Can "one size fits all" become "all sizes can be fit"

Assessment in a first/second grade class

Because I teach first and second grade in Vermont I can look at high-stakes standardized testing from a distance and be thankful that my students, while they are in my class, do not have to take any of those tests. I do know, though, that the scores my former students achieve on high -stakes testing in third and fourth grade are partly reflective of the kind of learning they gained while in my class.

But . . . I am responsible for many assessments in many different subject areas for my students and take them very seriously. My favorite assessments are ones that are closely aligned to the skills and knowledge I think are very important for my students to have and give me specific and accurate information about what my students know and next steps for my teaching. That information does not and will not ever come from high stakes "one size fits all" standardized tests.

I agree there is a place for some standardized testing to look at education globally but we should not fool ourselves by thinking we can determine what individual students need by looking at those kinds of test results.

As a teacher I want the best assessments to show most accurately what my students can "do", the process they used to "do" and where they still need more instruction. Using UDL to design assessments will help teachers do that. Having read more about UDL and assessments I realize I have done that with lots of assessments and need to consider the design element of the assessment for many others. Since I teach first and second graders, one of the biggest barriers to assessing what kids know is their reading and writing level. If they can't read and write efficiently, a test based on reading and writing will not accurately reflect their skills and knowledge in other areas.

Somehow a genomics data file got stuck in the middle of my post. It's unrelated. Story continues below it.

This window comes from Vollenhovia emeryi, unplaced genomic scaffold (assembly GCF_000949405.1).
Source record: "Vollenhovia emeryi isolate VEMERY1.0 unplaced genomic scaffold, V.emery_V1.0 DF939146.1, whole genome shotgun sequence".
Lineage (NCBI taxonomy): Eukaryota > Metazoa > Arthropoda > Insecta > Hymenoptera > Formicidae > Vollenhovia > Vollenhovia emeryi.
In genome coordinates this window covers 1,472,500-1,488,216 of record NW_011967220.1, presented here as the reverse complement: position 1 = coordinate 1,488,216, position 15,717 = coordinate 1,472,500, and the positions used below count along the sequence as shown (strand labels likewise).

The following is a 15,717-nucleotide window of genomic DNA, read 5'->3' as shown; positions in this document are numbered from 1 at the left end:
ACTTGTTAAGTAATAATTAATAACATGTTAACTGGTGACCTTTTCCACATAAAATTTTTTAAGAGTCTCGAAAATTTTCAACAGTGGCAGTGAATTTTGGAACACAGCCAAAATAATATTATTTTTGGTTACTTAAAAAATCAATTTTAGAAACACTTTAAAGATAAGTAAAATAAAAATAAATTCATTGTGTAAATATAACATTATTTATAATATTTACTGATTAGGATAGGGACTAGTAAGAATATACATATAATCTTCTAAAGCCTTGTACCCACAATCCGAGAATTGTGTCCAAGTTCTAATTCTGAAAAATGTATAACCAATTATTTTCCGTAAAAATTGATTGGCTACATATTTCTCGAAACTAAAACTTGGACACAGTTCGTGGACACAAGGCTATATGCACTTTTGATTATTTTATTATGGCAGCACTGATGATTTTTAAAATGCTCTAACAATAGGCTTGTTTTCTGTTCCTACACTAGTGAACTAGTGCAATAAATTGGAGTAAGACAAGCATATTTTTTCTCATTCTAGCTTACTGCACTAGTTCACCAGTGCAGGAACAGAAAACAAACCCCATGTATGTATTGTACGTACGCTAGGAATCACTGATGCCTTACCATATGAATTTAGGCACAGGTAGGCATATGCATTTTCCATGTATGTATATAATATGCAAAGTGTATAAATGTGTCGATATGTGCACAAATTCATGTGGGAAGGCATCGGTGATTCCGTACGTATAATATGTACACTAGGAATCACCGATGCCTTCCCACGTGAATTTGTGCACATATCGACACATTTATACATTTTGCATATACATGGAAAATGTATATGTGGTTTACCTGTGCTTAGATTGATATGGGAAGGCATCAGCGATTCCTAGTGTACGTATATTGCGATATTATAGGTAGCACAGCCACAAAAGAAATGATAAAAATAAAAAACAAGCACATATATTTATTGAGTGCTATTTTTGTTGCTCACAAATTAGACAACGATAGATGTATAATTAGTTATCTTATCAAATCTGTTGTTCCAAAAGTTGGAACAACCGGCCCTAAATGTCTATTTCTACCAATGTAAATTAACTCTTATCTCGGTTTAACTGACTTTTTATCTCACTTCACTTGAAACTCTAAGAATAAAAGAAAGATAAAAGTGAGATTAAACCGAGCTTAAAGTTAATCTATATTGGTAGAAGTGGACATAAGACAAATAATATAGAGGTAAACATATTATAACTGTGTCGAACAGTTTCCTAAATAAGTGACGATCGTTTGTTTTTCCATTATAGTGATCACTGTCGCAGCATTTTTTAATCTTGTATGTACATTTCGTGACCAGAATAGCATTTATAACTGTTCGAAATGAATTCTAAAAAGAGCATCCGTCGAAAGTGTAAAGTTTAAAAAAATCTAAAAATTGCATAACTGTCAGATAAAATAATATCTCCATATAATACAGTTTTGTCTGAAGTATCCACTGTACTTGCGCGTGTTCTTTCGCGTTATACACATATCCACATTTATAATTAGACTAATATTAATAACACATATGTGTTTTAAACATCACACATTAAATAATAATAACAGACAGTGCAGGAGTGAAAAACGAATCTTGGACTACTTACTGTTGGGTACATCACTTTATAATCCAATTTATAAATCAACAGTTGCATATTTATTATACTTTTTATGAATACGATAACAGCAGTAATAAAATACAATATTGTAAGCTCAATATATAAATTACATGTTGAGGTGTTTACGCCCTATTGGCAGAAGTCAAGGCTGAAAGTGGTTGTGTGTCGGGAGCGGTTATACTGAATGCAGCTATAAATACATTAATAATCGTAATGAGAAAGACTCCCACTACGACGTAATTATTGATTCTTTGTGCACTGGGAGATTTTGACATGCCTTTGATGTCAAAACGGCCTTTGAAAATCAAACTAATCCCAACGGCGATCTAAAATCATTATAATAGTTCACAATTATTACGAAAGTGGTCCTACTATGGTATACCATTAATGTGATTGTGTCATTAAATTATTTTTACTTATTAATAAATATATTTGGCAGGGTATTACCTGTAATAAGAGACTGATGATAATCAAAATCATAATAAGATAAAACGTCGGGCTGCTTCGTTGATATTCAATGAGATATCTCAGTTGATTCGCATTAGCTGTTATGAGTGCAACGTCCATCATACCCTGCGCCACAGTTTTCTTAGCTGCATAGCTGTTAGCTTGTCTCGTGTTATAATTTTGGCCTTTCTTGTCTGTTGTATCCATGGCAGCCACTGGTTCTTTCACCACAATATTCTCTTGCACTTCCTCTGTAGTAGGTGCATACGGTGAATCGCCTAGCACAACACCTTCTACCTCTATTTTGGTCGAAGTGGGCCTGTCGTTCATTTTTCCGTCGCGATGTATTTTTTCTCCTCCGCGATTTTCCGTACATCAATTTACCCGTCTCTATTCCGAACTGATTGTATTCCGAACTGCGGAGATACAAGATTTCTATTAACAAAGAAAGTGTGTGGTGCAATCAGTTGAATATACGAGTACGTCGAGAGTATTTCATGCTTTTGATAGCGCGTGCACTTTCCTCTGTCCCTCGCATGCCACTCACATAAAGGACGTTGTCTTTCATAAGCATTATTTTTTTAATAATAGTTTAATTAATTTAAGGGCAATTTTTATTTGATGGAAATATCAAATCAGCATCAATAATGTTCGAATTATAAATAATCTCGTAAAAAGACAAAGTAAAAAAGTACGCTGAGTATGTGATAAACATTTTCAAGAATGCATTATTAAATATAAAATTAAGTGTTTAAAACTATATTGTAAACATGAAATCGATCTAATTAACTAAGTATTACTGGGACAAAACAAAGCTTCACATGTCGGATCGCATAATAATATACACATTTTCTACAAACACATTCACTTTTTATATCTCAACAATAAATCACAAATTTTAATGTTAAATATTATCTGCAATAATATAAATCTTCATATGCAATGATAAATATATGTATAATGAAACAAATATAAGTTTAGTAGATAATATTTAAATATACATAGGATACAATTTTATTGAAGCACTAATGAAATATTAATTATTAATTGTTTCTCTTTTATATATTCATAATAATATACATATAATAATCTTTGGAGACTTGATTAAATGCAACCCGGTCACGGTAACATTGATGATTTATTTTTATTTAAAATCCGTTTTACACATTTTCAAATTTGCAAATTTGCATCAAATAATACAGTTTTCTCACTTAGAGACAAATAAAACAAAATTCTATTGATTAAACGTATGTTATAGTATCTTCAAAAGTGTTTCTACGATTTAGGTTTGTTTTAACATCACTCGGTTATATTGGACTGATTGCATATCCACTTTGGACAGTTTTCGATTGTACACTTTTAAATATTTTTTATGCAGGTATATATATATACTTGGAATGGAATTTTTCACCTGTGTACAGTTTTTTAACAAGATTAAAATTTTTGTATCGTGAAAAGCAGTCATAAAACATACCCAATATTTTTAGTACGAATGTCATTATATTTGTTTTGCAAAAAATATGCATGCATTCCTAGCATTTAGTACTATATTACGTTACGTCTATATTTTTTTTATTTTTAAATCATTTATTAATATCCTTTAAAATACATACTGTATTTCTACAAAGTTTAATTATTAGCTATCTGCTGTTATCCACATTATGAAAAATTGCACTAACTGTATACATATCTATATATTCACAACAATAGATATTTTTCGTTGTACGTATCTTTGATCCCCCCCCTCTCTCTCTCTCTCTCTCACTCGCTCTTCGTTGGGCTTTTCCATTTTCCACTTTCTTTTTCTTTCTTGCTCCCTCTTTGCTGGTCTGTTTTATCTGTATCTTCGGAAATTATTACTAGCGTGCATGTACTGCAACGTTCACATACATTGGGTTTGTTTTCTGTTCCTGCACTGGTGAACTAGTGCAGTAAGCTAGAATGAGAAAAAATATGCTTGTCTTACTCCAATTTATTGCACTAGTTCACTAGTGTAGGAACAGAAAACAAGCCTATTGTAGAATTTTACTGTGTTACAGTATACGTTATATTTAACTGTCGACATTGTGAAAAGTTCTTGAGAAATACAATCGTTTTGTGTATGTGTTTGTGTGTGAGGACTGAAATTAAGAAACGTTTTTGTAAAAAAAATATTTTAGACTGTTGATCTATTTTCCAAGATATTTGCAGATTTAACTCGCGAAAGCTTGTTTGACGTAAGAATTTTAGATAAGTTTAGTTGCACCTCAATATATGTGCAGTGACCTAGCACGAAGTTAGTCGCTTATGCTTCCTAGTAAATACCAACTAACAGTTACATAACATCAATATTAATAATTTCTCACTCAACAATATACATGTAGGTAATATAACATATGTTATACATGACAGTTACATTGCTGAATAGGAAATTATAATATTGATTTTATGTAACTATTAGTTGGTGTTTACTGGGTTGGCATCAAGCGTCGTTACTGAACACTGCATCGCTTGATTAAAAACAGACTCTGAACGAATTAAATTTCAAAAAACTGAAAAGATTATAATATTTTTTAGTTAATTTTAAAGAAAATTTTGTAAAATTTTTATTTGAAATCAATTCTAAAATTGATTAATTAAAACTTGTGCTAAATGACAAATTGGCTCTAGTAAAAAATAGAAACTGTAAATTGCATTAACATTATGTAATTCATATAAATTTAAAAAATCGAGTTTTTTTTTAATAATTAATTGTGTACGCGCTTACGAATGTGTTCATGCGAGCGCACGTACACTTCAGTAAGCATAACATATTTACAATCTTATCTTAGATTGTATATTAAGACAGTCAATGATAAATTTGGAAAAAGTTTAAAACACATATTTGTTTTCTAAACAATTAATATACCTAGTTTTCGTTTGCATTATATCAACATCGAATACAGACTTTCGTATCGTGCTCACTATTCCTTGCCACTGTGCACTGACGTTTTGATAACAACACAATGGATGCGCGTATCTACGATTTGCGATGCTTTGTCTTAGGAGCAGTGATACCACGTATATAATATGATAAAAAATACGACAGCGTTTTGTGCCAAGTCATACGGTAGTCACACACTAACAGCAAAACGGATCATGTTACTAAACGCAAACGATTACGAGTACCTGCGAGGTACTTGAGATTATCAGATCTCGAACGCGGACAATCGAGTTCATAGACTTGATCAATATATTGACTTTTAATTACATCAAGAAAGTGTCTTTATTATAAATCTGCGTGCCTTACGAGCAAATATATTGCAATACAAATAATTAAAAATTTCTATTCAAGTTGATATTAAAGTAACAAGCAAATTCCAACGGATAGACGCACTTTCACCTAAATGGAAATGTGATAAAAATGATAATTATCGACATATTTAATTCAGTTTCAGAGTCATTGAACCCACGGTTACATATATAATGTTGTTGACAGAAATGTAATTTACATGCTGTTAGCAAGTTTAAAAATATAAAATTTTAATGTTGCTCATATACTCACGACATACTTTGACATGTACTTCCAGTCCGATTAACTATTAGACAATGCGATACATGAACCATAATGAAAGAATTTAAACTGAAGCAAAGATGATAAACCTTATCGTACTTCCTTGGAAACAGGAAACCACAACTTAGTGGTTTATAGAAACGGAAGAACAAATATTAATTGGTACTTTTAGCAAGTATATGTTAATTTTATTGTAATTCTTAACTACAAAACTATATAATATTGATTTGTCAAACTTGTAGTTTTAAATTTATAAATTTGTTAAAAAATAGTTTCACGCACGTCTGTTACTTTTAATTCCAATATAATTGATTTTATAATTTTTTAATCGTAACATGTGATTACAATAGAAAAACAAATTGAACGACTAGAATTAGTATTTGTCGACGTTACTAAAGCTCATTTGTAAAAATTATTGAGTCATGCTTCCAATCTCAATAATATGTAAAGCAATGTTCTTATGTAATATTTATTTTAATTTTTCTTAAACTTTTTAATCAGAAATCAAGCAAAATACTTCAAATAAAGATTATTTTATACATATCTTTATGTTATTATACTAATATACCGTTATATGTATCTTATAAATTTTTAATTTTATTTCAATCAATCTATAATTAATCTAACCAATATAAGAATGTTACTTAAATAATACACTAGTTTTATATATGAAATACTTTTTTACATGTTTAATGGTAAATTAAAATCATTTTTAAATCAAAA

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I have been frustrated with some of our district science assessments that have students do an inquiry project - which they do beautifully and then have to document it with three pages of questions and writing which doesn't reflect what they actually did during the inquiry but reflects what they can spell and write! We have unit spelling assessments, which test students on words practiced in a particular unit and translate into a mark on the report card. Whether students spell words correctly in their daily work does not factor into either the teaching or the testing - if you are following the program. With both of these assessments I think about the supports students normally get as they learn - working with a partner, having someone identify misspelled words for them to correct and talking about what they notice and realize those supports are not present for the assessments. If science assessments included videos and discussion of inquiries, photos of results and interviews with students instead of pages of questions, the actual learning students gained would be much more evident than in the paper and pencil document. If spelling assessments focused on the student work that showed evidence of incorporating the skills taught in spelling in the daily work rather than a spelling test instruction could be more targeted to what students need instead of what comes next in the lesson book.

In a classroom where I have access to only one computer most of the time and one iPad I need to think about how to make sure all students access assessments that will best show their learning. Scribing, reading to them, giving them options to draw, build and act out their learnings are all possibilities of ways to design assessments that go beyond a "one size fits all" approach.